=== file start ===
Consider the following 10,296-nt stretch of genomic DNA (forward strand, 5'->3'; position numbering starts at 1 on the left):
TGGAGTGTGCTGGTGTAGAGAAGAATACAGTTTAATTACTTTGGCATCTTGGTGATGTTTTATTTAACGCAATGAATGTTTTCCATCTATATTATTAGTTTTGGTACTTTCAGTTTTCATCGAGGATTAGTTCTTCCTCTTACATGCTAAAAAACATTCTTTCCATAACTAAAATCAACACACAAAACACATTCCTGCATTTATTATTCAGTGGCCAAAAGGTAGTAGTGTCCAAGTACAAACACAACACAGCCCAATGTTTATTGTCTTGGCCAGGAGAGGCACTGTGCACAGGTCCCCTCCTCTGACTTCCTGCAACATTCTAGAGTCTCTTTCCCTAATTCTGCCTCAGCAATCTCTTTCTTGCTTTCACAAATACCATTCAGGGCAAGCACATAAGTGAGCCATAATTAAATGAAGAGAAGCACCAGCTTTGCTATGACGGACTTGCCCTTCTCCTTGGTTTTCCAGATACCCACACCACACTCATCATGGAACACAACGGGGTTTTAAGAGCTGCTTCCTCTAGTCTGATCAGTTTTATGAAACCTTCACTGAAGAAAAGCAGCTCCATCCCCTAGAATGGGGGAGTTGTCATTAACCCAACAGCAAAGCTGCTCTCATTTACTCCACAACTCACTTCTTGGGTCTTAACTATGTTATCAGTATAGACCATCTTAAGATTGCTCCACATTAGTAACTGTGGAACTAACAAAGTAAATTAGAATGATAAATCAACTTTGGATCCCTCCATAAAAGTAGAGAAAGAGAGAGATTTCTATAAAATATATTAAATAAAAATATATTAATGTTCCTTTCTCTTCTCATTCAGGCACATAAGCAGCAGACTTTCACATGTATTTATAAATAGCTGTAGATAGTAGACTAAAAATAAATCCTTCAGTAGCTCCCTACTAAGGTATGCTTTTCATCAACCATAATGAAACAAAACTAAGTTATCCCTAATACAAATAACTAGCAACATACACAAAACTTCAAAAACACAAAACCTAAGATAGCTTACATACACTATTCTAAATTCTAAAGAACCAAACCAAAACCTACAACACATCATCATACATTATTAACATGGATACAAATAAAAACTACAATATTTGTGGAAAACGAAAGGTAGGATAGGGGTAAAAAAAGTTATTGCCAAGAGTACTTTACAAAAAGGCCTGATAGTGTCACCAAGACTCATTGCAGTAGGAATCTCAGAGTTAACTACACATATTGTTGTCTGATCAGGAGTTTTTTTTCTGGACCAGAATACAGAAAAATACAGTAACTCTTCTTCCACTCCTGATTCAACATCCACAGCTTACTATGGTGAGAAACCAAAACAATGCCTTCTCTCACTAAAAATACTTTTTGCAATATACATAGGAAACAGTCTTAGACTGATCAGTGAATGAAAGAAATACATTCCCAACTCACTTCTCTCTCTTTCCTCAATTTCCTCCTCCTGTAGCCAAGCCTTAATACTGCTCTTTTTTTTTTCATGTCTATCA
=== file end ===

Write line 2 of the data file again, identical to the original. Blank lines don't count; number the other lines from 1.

TGGAGTGTGCTGGTGTAGAGAAGAATACAGTTTAATTACTTTGGCATCTTGGTGATGTTTTATTTAACGCAATGAATGTTTTCCATCTATATTATTAGTTTTGGTACTTTCAGTTTTCATCGAGGATTAGTTCTTCCTCTTACATGCTAAAAAACATTCTTTCCATAACTAAAATCAACACACAAAACACATTCCTGCATTTATTATTCAGTGGCCAAAAGGTAGTAGTGTCCAAGTACAAACACAACACAGCCCAATGTTTATTGTCTTGGCCAGGAGAGGCACTGTGCACAGGTCCCCTCCTCTGACTTCCTGCAACATTCTAGAGTCTCTTTCCCTAATTCTGCCTCAGCAATCTCTTTCTTGCTTTCACAAATACCATTCAGGGCAAGCACATAAGTGAGCCATAATTAAATGAAGAGAAGCACCAGCTTTGCTATGACGGACTTGCCCTTCTCCTTGGTTTTCCAGATACCCACACCACACTCATCATGGAACACAACGGGGTTTTAAGAGCTGCTTCCTCTAGTCTGATCAGTTTTATGAAACCTTCACTGAAGAAAAGCAGCTCCATCCCCTAGAATGGGGGAGTTGTCATTAACCCAACAGCAAAGCTGCTCTCATTTACTCCACAACTCACTTCTTGGGTCTTAACTATGTTATCAGTATAGACCATCTTAAGATTGCTCCACATTAGTAACTGTGGAACTAACAAAGTAAATTAGAATGATAAATCAACTTTGGATCCCTCCATAAAAGTAGAGAAAGAGAGAGATTTCTATAAAATATATTAAATAAAAATATATTAATGTTCCTTTCTCTTCTCATTCAGGCACATAAGCAGCAGACTTTCACATGTATTTATAAATAGCTGTAGATAGTAGACTAAAAATAAATCCTTCAGTAGCTCCCTACTAAGGTATGCTTTTCATCAACCATAATGAAACAAAACTAAGTTATCCCTAATACAAATAACTAGCAACATACACAAAACTTCAAAAACACAAAACCTAAGATAGCTTACATACACTATTCTAAATTCTAAAGAACCAAACCAAAACCTACAACACATCATCATACATTATTAACATGGATACAAATAAAAACTACAATATTTGTGGAAAACGAAAGGTAGGATAGGGGTAAAAAAAGTTATTGCCAAGAGTACTTTACAAAAAGGCCTGATAGTGTCACCAAGACTCATTGCAGTAGGAATCTCAGAGTTAACTACACATATTGTTGTCTGATCAGGAGTTTTTTTTCTGGACCAGAATACAGAAAAATACAGTAACTCTTCTTCCACTCCTGATTCAACATCCACAGCTTACTATGGTGAGAAACCAAAACAATGCCTTCTCTCACTAAAAATACTTTTTGCAATATACATAGGAAACAGTCTTAGACTGATCAGTGAATGAAAGAAATACATTCCCAACTCACTTCTCTCTCTTTCCTCAATTTCCTCCTCCTGTAGCCAAGCCTTAATACTGCTCTTTTTTTTTTCATGTCTATCA